From where I sit, two miles up a mountain on the California coast just south of Big Sur, I have a magnificent view of the ocean, but I can't see the shore. I can observe the undulations and rhythms of the water, its inexorable drive toward a point (in this case, the maps tell me, Ragged Point). I mark subtle and dramatic shifts in its shade and come, by careful attention, to understand what these shifts suggest about temperature, depth, and the nuance of currents. It is an expansive and engaging view, but I miss the shore.

What I am witnessing might find its literary equivalent in the best works of Nabokov or Morrison, the great prose writers' amazing expanses of undulating language, their subtle and dramatic shifts in tone, depth, and motion, their long but inexorable drives toward a point. Much great prose has plenty of poetic qualities to recommend it. One thing it doesn't have is the same thing my view lacks: the predictable moment of physical return, the abrupt interruption, the edge, the beach, the tide break, the line-break, the shore.

When it comes to a shore, the ocean I am watching will do the same thing over and over again. It will break. It will break in relatively the same way several times. Then it will change. It might break that way once or twice more. Or it will change again. Do that a few times, enough times to lull me. Then it will change again. From the shore, if you know what to watch for, you can discover patterns. Surfers track these patterns to predict which wave in a set they will ride. Steve McQueen did this in Papillon and managed, by counting waves until he could predict the most favorable one to jump into, to escape from a prison island.

Poems are not, hopefully, prison islands, but I want to talk about how repetition and variation can work for poems (and readers of poems) when they encounter the anticipated physical moment of return, the line-break, the shore.

Many waves rhyme with each other, meaning they resemble other waves in sound and appearance. One of the things that calms people who visit the shore is this sonic regularity, as well as the swelling of momentum as water gathers force before coming to the locus of return, the tide's break point, the shore. The same goes for a poem. The ear enjoys a good rhyme at the end of a line because we enjoy the rhythmic and sonic regularity those rhymes support. And we enjoy a line that swells and builds momentum as it moves toward its line-break, its moment of physical return.

I could watch the sets all day, excited to see how one break will resemble or differ from the last, how the water will build upon and tumble over itself, how it will look and sound as it rolls over and withdraws back into the main body again. This is what I want to achieve in my poems as well, this degree of motion and momentum. I want the moment of the break to bring pleasure as much from its breaking as from the realization that the break is part of a whole, that each advancing line will bring me great pleasure moving back into the larger body, building momentum, then breaking, then repeating these actions again and again and again.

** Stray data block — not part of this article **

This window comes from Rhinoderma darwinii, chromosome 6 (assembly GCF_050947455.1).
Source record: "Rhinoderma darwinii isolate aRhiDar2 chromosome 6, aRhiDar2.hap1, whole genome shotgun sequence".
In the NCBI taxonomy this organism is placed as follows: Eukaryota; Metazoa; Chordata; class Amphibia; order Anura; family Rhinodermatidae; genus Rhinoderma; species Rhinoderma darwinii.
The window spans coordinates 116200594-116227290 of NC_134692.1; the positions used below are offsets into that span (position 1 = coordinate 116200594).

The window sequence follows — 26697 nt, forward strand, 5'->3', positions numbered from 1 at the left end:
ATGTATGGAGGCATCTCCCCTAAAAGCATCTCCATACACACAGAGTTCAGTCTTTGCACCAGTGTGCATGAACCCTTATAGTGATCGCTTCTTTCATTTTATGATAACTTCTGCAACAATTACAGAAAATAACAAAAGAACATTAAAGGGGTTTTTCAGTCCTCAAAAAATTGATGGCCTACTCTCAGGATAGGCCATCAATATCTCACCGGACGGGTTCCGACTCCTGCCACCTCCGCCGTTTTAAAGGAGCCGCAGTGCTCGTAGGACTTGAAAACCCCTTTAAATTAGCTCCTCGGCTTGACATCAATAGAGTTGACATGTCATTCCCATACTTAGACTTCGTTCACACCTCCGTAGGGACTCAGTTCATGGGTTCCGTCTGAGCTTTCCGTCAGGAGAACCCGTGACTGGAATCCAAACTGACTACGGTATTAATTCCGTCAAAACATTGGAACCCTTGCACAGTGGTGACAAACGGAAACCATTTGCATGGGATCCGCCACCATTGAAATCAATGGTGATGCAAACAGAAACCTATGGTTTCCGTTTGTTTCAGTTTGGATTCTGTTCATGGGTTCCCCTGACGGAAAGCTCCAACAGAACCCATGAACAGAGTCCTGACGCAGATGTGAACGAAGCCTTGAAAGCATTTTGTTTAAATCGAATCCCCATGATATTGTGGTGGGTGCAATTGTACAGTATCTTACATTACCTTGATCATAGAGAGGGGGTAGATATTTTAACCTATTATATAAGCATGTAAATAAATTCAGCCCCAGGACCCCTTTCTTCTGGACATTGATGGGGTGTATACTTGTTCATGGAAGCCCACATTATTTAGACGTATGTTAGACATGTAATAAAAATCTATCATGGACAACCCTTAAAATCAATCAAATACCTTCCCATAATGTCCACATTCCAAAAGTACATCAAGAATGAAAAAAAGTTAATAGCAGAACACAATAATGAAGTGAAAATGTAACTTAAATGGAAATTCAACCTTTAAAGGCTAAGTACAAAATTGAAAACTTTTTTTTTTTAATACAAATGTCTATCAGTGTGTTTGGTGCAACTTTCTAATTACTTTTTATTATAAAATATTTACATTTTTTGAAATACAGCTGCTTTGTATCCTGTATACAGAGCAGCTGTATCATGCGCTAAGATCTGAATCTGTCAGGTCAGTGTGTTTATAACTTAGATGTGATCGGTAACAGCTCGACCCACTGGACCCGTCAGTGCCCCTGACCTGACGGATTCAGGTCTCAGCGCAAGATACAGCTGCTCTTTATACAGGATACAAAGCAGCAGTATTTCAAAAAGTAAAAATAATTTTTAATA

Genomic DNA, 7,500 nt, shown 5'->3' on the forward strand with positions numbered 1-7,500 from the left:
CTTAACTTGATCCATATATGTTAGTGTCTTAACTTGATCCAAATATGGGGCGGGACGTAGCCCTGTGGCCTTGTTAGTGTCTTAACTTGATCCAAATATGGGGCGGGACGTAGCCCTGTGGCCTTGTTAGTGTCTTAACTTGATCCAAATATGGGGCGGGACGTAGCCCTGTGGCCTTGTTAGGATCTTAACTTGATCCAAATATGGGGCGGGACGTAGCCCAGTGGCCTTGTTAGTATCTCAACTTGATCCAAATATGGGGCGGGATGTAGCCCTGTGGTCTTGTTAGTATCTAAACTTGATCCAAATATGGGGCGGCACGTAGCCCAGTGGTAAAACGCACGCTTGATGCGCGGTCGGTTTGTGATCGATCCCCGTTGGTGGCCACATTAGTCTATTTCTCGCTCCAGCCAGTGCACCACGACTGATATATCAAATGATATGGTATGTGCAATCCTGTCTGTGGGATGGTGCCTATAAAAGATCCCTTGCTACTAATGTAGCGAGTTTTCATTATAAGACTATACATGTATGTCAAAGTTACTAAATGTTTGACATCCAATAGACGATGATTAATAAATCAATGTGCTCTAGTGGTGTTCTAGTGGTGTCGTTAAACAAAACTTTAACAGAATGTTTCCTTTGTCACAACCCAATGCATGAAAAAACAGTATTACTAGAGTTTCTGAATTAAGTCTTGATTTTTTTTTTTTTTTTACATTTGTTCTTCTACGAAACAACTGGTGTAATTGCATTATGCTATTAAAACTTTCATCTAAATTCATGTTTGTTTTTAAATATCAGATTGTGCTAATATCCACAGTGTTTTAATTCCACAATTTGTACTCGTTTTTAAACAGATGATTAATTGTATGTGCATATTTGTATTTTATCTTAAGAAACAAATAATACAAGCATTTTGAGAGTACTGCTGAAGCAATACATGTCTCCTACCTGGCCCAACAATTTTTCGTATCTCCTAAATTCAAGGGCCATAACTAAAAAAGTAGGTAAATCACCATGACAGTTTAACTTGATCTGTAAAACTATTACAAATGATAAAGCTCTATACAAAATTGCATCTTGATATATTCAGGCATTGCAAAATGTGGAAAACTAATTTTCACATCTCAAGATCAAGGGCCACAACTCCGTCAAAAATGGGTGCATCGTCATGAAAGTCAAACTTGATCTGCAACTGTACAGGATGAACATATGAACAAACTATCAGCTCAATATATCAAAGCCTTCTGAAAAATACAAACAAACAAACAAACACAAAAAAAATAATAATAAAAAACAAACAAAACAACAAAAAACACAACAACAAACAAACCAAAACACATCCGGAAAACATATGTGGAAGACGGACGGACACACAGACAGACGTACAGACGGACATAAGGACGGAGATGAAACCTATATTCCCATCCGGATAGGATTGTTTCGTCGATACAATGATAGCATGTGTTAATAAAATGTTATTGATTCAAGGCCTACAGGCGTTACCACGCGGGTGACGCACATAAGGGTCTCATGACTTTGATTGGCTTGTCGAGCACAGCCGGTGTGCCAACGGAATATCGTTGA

The best poems deliver what I call the inevitable surprise. We know the line will break, and we might even have an idea of where and how the physical boundary might present itself on the page, and that is part of the beauty, but for that beauty to work to its full potential there must also be much that comes as a surprise.

In the case of an end-rhymed poem, the inevitable might be the fact that we know after a cycle of five iambic feet we must come to an -ay sound. There can be great joy in this anticipation. And if the expectation is thwarted by a poet who presents three iambic feet and an anapest before returning, for a measurable period, to the expected pentameter, then so much the better. Keep us on our toes.

If after a run of end-stopped phrases like "had cream today" and "the girls said hooray" we come to an enjambed line that buries the -ay sound so deeply we nearly forget it, then so much the better. We're always looking for ways to break out of prison.

If we do manage, really, to forget the -ay sound, not for instance to ask, Hey, where's the -ay sound, but to carry on through the poem's interrupted pattern without noticing a break in the pattern, until careful study in a later reading perhaps, then that pattern's break becomes, in its own way, inevitable and it remains also, in its own way, a surprise. Steve McQueen watched the surf break against his prison island over and over until, surprise, he noticed the subtle shift in pattern that always, and inevitably, was there.

Since I think waves can rhyme, it may come as no surprise that I think ideas can rhyme too. I like to end lines this way, following conceptual rhymes, carrying the basic elements of an idea from one line to the next in the same way one might carry a certain element of sound throughout a poem. Just as with sonic rhymes and rhythmic repetition, the execution of rhymed ideas goes a long way toward the pleasure you can garner from a line. As with sonic rhymes, continuity of conceptual rhymes is necessary, but so is variation. A good poem can benefit from the more aggressive wave that follows three delicate ones, the wave that soaks you, that draws even the most timid beachcomber into the water just a little more.

If a poem is broken into lines, you tend to know what's coming: each line will need, in some potentially predictable way, to end. If a poem has good linebreaks, there will still be plenty of opportunity for surprise. That's a huge part of the pleasure of poetry. That's why I love the moment of return, the abrupt interruption, the edge, the beach, the tide break, the line-break, the shore.

Reprinted from A Broken Thing: Poets on the Line, edited by Emily Rosko and Anton Vander Zee, by permission of the University of Iowa Press. Copyright © 2011 by Camille Dungy.